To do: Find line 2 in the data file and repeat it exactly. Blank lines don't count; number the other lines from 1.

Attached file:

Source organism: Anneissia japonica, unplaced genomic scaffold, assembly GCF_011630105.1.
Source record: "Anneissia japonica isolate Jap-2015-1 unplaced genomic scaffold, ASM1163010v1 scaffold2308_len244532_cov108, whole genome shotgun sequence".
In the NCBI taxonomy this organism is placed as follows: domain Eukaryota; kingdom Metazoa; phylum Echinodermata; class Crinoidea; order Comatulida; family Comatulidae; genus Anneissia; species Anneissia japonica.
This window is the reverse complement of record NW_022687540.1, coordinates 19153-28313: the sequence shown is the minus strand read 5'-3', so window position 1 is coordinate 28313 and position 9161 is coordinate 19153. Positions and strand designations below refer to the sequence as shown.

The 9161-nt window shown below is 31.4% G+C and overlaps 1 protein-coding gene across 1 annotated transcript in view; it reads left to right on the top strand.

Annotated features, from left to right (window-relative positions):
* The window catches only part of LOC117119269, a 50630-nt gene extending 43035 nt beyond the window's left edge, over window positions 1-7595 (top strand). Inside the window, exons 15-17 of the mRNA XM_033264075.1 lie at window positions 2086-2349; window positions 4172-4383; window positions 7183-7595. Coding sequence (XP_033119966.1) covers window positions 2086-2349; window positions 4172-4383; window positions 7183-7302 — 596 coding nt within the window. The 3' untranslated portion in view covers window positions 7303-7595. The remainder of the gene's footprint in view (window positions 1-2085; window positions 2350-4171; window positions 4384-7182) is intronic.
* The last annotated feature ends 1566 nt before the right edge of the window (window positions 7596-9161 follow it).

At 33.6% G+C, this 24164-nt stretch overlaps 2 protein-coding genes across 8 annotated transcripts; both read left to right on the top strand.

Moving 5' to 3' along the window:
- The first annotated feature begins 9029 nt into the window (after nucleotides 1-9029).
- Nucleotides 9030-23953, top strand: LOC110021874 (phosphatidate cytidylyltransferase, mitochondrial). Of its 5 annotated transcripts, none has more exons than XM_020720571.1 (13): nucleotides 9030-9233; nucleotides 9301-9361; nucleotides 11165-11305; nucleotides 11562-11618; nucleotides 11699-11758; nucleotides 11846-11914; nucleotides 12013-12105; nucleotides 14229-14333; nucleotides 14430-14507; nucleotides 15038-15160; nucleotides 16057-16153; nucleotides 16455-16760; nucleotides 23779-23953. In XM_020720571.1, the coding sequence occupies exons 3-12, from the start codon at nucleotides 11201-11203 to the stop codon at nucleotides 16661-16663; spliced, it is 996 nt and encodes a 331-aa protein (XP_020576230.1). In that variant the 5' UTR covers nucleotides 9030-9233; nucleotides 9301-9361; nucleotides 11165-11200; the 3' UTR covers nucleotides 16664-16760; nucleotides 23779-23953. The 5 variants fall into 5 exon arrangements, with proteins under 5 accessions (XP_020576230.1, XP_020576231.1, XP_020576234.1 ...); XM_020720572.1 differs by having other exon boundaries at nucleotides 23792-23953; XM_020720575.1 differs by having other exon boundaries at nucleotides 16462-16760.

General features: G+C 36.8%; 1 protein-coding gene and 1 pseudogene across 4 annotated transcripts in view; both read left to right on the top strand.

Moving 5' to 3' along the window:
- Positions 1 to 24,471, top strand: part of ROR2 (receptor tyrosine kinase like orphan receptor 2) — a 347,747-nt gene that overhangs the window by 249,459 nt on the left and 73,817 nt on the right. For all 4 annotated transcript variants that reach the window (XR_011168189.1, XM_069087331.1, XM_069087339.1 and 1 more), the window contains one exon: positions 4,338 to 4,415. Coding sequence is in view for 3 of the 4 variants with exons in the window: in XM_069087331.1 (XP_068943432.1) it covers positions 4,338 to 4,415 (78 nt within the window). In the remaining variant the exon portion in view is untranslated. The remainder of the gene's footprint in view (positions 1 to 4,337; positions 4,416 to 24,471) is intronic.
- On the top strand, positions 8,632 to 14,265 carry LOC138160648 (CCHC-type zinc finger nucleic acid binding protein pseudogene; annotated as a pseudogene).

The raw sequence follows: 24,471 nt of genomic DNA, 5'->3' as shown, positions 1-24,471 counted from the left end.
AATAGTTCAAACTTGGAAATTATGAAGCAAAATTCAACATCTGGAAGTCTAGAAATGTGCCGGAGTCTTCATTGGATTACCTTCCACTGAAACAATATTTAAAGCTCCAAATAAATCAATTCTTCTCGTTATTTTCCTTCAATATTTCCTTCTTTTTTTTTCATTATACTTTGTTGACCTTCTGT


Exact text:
Source record: "Anneissia japonica isolate Jap-2015-1 unplaced genomic scaffold, ASM1163010v1 scaffold2308_len244532_cov108, whole genome shotgun sequence".